I held the seat in front of me in a white-knuckle grip as our tour bus negotiated the switchbacks and hairpin turns necessary to ascend from the valley town of Aguas Calientes to our destination in the peaks above. The week I had spent in Peru – a week of churches and museums, altitude sickness and food poisoning – was soon to be eclipsed by my time visiting Machu Picchu.
Honorable Mention 2009 FTF Teen Travel Writing Scholarship
As I stumbled off the bus that carted our pack of motion-sick gringos to the top, I was stricken by the place. Its solemnity and mystery made me feel alienated from the boy who had spent the previous day confined to his hotel room, alternating feverish naps with mad dashes to the toilet. “Pilgrim” isn’t the right word, but “tourist” isn’t, either.
Many aspects contribute to the site’s gravitas: the verdant surroundings, the hush that the mountains and gentle breeze lend the place, and the buildings themselves, made with stones so well-fitted to each other that 500 years of neglect and earthquakes couldn’t crumble them. Without jet streams or smog to remind us of the rest of civilization, the site truly felt timeless. As my family and I trekked across the ruins, we kept our voices to a whisper, speaking sparingly and reverently. Churches aren’t this quiet.
For all Machu Picchu has been studied, not much is known about their inhabitants. But what archeology can’t unearth, I think knowledge of human nature can. While the splendor of the ruins makes one inclined to believe the inhabitants of Machu Picchu existed on a plane above mere mortals, I see otherwise. Unless the Inca were another species altogether, they must have had daily routines, insecurities, stresses and silly altercations just like modern day people. Perhaps, then, the place feels so special because it is the rare instance of splendor unfiltered by the smallness and pettiness that can engulf everyday life. It is the very best the Inca could offer, and a telling reminder that only a minute portion of a society, or individual for that matter, lives on after they cease to exist.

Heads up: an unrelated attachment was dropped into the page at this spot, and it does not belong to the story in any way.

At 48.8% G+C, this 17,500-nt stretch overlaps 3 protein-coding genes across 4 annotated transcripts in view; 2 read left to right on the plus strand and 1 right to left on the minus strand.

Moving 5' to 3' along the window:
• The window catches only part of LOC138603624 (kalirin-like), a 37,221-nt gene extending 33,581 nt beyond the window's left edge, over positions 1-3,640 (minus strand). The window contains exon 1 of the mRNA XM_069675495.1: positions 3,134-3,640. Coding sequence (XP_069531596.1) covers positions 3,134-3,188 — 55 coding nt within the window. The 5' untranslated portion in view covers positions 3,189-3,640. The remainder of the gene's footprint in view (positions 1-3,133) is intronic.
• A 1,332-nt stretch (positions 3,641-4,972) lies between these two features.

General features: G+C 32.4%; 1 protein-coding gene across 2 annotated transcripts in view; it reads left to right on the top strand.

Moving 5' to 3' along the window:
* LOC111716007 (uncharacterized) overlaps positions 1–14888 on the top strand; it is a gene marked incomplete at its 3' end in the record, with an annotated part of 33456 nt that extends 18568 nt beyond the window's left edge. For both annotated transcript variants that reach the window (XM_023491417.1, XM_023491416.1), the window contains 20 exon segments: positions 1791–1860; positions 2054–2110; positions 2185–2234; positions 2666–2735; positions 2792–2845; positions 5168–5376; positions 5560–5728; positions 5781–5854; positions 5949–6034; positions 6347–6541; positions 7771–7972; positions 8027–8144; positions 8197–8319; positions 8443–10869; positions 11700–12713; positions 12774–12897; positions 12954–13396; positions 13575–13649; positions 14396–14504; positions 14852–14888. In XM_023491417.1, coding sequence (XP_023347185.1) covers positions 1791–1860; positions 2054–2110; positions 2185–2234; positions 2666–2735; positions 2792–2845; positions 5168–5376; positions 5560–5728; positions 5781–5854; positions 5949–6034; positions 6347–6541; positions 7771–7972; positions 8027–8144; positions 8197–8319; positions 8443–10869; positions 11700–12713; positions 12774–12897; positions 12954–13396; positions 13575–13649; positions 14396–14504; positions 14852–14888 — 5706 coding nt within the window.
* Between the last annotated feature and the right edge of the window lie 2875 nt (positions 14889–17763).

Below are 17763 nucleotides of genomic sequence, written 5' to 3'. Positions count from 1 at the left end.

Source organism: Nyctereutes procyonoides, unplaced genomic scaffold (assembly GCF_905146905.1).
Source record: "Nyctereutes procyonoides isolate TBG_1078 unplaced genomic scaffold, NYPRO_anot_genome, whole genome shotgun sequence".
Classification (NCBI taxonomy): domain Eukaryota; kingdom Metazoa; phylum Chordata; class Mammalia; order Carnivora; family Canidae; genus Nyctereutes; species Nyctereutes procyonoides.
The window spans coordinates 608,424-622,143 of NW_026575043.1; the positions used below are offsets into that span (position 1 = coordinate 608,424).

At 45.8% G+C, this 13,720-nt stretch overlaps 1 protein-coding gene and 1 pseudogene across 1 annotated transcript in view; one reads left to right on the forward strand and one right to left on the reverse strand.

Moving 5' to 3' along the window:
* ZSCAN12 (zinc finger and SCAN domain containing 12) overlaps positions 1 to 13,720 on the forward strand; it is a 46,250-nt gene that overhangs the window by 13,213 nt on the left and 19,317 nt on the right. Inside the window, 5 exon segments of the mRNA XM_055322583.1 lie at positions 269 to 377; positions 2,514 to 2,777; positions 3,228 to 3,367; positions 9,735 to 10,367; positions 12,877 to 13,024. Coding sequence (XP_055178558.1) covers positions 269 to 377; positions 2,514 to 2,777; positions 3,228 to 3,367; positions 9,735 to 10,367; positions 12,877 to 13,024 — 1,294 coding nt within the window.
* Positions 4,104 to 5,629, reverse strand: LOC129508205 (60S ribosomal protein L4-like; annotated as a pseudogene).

What then of our culture? What will our skyscrapers and interstates say about us? Will we regret having a Trump Tower but no Washington or Lincoln Tower? If it is only our most lasting achievements that endure, we must give great consideration to what those achievements are; much of our society is white noise that will one day be forgotten, with only our Machu Picchu remaining.
What mementos of our heritage should be carved in stone isn’t for me to decide. And while I’ll probably never own a skyscraper or have my face carved into a mountainside, I do have control over the events that will shape my own life. I understand that there are petty arguments to be had and choices to make and that these all shape my daily life. But if my experience at Machu Picchu taught me anything, it is that twenty years from now, let alone 500, I won’t be defined by test scores or what high schoolers think of me. In the end only the truly important things are worth worrying about.
And that, to me, is freedom.
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